He brings memories of bullets hissing past his head. Pride in duty served on a battlefield 8,000 miles from home. The name of a fallen buddy etched onto a bracelet he wears every day.
They’re not the typical stories and keepsakes a student carries off to college. But Timoteo Orendain ’14 is not a typical student. Orendain is a retired U.S. Marine Corps staff sergeant and a veteran of the Afghanistan war. And thanks to the G.I. Bill and scholarship support, he will graduate this month with a degree in screenwriting from Chapman University’s Dodge College of Film and Media Arts.
So at the moment he is consumed with the classic stuff of senior year – fretting about finals week, polishing his senior project and scheduling job interviews.
“It’s really busy,” Orendain says with a boyish grin that belies his 28 years and experience.
But that other life he lived four years ago during the surge into Afghanistan is never far from his thoughts or the computer where he writes the military dramas on which he hopes to build his filmmaking career.
“It’s just deeply rooted in me,” he says. “My boots have been in those sands. I understand the relationships, the values and how that plays into the military life. I can put that into my scripts and that makes them believable.”
And it makes Orendain hirable, says Professor Harry Ufland, one of Orendain’s mentors at Dodge College of Film and Media Arts.
“He writes extremely well,” Ufland says. Combined with his ability to “take direction and work well with a chain of people” Ufland predicts the job offers will flow. “Everything about the Marines helps and that’s why so many people are interested in him.”
Hard to believe is that Orendain basically stumbled into this career path. As he stepped off a bus along with other Marines returning home, representatives from the Writers Guild of America were there offering interested veterans a spot in their Veterans Writering Project. Orendain jumped at the chance. The only writing he’d ever done was in a small journal, but by the end of the weekend workshop he had a story he recalls as “a grotesque drama.”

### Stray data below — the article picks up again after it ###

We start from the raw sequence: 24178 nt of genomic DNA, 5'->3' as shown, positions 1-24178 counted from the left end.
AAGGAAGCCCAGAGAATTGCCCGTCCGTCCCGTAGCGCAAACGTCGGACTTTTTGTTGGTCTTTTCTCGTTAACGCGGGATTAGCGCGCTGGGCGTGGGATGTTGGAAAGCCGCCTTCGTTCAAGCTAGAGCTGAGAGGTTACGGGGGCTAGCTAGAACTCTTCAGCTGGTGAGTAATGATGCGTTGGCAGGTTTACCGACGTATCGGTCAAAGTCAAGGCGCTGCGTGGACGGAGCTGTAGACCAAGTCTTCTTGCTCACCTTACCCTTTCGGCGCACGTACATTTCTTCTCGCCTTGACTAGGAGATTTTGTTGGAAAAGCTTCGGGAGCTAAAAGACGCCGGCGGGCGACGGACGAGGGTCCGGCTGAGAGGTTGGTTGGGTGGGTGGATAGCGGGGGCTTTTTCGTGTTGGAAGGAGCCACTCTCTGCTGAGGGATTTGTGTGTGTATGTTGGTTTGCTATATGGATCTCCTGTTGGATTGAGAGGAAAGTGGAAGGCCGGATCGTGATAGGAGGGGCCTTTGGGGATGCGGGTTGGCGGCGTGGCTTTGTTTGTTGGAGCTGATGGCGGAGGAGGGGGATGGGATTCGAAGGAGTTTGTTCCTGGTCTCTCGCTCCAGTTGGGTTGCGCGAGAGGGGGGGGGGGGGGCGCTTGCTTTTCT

Someone saw something in it, though.
“Oliver Stone came to the workshop and read our work. He told me mine was good,” Orendain says.
That was enough for Orendain to shelve his plan to study business, enroll at Rio Hondo Community College in Whittier, Calif., and set his sights on transferring to Chapman’s film school. Along the way he also discovered that writing was more than a means to a career. In tandem with the counseling available through Veterans Affairs, Orendain turned to writing for therapy.
“I had a lot of things in my head,” he says.
Indeed. In Afghanistan he was part of the surge into Marjah, put in charge of a security platoon that cleared the roads and neighborhoods the Marines needed to enter the Taliban stronghold. He battled daily firefights for two straight weeks. He remembers the first time he was shot at as “surreal,” hearing the zip of the bullets and seeing the puffs of dust they kicked up as they landed near his feet. Entering homes, ever mindful of hidden explosives, was the hardest.
“That was the scariest thing I’ve ever had to do,” he says.
Then a Red Cross message arrived with word that his mother was gravely ill with cancer and he was sent home early.
“They had to go through the rest of that without me,” he says.
There were casualties after he left. He’ll never know how things might have been different if he’d been there, but he says he would have put his all into trying to bring everyone home.
“I was good at what I did. If there was a choice between me and someone else to go through that? Instead of another Marine, I would have put me there. I knew those Marines inside out,” he says. “I knew their families.”
Now, sitting in a Dodge College meeting room filled with comfortable chairs and morning quiet, Orendain reflects on how his military life is helping him now with graduation, job interviews, moving to a new house and his wedding next year.
It’s a lot all at once and as a self-described worry wart, he frets a bit about it all. But he says he’s ready and knows well what it takes to keep moving forward.
(Top image courtesy of Timoteo Orendain, pictured at far right during deployment to Afghanistan.)